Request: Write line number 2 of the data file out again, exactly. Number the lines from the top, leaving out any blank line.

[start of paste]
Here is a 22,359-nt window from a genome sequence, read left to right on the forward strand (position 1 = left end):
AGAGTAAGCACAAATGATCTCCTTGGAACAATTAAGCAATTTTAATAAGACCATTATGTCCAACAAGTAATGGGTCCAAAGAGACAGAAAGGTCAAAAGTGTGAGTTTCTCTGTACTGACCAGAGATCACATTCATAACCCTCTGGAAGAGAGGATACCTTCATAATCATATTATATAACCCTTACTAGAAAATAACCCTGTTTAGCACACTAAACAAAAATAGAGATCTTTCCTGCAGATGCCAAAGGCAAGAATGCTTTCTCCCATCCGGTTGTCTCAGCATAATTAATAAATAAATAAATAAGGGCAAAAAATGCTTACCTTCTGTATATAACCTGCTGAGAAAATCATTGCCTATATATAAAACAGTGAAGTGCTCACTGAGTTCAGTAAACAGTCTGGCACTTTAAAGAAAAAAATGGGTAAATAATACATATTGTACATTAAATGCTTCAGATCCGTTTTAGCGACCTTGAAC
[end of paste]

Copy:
AGAGTAAGCACAAATGATCTCCTTGGAACAATTAAGCAATTTTAATAAGACCATTATGTCCAACAAGTAATGGGTCCAAAGAGACAGAAAGGTCAAAAGTGTGAGTTTCTCTGTACTGACCAGAGATCACATTCATAACCCTCTGGAAGAGAGGATACCTTCATAATCATATTATATAACCCTTACTAGAAAATAACCCTGTTTAGCACACTAAACAAAAATAGAGATCTTTCCTGCAGATGCCAAAGGCAAGAATGCTTTCTCCCATCCGGTTGTCTCAGCATAATTAATAAATAAATAAATAAGGGCAAAAAATGCTTACCTTCTGTATATAACCTGCTGAGAAAATCATTGCCTATATATAAAACAGTGAAGTGCTCACTGAGTTCAGTAAACAGTCTGGCACTTTAAAGAAAAAAATGGGTAAATAATACATATTGTACATTAAATGCTTCAGATCCGTTTTAGCGACCTTGAAC